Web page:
On 12th October 1835, the first members of the Wesleyan Methodist Missionary Society arrived in Fiji in the persons of Reverend William Cross and Reverend David Cargill. Cross and Cargill realized that the conversion of the chiefs was a prerequisite to mass conversion, which would mark the beginning of real progress. The whole thrust to evangelize indigenous Fijians gained momentum in 1838 when John Hunt, James Calvert, and Thomas Jagger brought to the island the printing press. The missionaries and their agents utilized existing knowledge of the Tongan language to publish a Bible in the indigenous text. Through the religious teachings of Jesus Christ, indigenous Fijians were encouraged to abandon past customary practices.

The missionaries were nothing more than political agents of various imperial interests and their presence on the island of Fiji was aimed at changing the customs of land. In attacking the gods of the indigenous Fijians, the missionaries were modifying the power of the chiefs. A Fijian chief derived spiritual power from the ancestral gods and by discrediting their belief; Christian teachings reduced and to an extent decimated prevailing customs. However, Christianity was not accepted with open arms and for a while, there was fierce warfare between converts and holdouts. The issue of religion, nevertheless, was settled in 1854 when chief Cakobau acceded to a request of the King of Tonga and the Wesleyan Mission and converted to Christianity. By the mid nineteenth century, the indigenous Fijian traditional social order was successfully transformed via European contact, but the new arrangement rested on a fragile base. There were sporadic attacks on European property and one incident involved alleged outrages against an American citizen. Following a series of attacks, the focus shifted from religious indoctrination to political stability and here the Europeans again played a decisive role in establishing a central authority in the person of Ratu Seru Cakobau, who was officially installed as "Tui Viti" – the King of Fiji.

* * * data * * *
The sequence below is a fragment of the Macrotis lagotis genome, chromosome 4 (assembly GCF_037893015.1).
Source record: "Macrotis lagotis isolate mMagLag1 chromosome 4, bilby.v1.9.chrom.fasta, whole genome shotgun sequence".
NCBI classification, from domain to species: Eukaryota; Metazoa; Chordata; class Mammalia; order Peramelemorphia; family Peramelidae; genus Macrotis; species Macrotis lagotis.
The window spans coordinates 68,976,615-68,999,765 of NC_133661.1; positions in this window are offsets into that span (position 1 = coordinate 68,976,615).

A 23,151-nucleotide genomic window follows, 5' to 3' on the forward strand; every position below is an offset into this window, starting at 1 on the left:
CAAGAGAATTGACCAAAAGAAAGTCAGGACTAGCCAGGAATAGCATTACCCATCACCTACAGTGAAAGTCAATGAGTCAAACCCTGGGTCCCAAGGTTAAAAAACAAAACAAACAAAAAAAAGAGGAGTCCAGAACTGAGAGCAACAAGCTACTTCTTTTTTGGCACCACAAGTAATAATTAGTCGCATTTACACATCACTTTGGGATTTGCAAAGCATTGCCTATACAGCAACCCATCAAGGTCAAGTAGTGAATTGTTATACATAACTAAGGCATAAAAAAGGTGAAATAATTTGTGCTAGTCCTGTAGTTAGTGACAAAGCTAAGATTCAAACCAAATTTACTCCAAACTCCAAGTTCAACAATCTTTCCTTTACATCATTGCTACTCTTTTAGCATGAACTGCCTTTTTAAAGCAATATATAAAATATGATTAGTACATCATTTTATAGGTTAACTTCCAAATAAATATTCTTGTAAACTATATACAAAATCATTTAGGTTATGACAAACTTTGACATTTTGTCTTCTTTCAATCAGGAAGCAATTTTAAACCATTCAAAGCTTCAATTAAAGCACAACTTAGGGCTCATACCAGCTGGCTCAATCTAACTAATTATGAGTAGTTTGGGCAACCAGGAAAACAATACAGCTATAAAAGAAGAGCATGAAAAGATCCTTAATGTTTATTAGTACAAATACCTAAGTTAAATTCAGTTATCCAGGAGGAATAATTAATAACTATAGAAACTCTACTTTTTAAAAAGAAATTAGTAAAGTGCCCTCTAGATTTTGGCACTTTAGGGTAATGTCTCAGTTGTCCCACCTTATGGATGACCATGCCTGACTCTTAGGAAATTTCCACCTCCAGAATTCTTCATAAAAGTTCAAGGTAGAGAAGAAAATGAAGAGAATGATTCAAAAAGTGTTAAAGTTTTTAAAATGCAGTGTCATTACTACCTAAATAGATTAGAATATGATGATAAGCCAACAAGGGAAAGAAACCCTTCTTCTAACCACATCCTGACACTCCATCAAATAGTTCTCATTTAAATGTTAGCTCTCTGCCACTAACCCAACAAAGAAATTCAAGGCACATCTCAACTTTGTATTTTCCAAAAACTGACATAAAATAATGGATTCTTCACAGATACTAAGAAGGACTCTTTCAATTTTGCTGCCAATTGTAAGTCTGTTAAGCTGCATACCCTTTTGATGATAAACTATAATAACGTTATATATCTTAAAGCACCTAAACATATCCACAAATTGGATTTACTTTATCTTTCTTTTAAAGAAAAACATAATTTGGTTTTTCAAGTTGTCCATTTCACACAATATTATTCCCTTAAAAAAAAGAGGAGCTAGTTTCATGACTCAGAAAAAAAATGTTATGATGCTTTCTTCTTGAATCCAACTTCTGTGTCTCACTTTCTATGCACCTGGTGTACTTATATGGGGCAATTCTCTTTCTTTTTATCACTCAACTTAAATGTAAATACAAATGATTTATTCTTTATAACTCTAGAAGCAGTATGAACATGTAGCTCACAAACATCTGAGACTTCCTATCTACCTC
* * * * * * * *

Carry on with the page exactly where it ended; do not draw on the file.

A stable government, modeled along the European and American political experience, had to be established without delay in order to attract investment and trade. By the 1860s, the beche-de-mer trade had dropped off significantly and other export commodities like coffee and cocoa were experimented by the white settlers in Fiji. A short-lived cotton boom occurred when world cotton shortage, caused by the American Civil War (1861-1865), prompted many would-be planters to the island and thus increasing the stake in land and local politics. The cotton boom was short, but within this period, there was a surge in migration and in 1871, white settlers convinced maritime chiefs to establish a representative government. Led by Ratu Seru Cakobau, the government was set up for the economic benefit of mostly white settlers. Not least among their motivation was the need for security and the possession of land. However, unfortunately, factions emerged within the white community, resulting in the demise of the Cakobau government.